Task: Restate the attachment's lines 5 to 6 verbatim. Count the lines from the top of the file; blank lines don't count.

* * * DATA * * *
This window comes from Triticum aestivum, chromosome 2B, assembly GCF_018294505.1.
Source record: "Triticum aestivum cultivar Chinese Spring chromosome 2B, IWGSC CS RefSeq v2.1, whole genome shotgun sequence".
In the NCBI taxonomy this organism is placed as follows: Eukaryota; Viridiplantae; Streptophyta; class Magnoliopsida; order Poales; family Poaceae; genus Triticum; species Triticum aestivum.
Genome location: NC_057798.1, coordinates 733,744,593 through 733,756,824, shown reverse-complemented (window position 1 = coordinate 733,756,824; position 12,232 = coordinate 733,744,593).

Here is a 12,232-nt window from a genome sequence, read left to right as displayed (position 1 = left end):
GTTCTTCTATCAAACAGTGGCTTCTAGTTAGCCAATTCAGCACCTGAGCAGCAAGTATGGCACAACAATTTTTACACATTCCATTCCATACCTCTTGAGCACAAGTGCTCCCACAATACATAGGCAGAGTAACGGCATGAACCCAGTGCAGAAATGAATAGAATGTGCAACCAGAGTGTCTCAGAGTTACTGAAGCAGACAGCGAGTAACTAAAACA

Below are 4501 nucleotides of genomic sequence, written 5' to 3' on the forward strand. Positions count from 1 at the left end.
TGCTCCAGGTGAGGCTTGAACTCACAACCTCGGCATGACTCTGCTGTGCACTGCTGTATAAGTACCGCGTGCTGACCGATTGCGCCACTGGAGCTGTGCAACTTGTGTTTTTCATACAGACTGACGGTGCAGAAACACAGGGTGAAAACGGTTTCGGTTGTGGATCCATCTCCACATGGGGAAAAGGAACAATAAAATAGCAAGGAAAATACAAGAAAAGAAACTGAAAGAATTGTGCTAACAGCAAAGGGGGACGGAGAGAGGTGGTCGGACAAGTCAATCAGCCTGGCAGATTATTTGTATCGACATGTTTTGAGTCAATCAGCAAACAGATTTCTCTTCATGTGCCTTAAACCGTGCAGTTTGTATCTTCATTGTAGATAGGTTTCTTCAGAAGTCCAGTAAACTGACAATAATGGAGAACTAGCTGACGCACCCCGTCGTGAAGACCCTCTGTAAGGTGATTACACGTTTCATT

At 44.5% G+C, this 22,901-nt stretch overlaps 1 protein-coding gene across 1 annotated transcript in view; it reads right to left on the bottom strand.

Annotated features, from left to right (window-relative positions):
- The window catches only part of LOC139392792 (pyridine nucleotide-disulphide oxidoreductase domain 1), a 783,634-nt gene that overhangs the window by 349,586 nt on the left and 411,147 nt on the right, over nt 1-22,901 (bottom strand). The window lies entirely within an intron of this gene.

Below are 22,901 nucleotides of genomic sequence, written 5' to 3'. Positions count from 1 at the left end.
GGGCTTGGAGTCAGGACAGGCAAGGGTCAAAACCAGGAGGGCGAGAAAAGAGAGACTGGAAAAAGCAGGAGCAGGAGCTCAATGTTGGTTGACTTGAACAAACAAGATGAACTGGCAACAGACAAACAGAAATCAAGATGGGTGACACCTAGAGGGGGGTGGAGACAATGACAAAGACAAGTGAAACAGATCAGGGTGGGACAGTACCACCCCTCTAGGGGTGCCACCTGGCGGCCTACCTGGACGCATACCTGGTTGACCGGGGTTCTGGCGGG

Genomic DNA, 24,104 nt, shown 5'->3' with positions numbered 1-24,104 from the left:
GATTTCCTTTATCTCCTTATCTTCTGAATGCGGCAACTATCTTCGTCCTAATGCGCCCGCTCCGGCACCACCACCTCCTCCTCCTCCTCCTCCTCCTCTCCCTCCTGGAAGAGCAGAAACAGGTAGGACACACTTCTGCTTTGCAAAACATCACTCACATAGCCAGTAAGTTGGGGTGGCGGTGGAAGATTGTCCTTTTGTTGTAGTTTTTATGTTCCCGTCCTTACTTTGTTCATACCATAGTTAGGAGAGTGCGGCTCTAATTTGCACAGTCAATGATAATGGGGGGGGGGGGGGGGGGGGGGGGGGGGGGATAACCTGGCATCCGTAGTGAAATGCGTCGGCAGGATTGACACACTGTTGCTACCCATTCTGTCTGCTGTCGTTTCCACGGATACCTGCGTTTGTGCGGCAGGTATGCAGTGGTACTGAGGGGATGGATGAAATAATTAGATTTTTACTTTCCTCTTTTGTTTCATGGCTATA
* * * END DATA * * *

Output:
Here is a 12,232-nt window from a genome sequence, read left to right as displayed (position 1 = left end):
GTTCTTCTATCAAACAGTGGCTTCTAGTTAGCCAATTCAGCACCTGAGCAGCAAGTATGGCACAACAATTTTTACACATTCCATTCCATACCTCTTGAGCACAAGTGCTCCCACAATACATAGGCAGAGTAACGGCATGAACCCAGTGCAGAAATGAATAGAATGTGCAACCAGAGTGTCTCAGAGTTACTGAAGCAGACAGCGAGTAACTAAAACA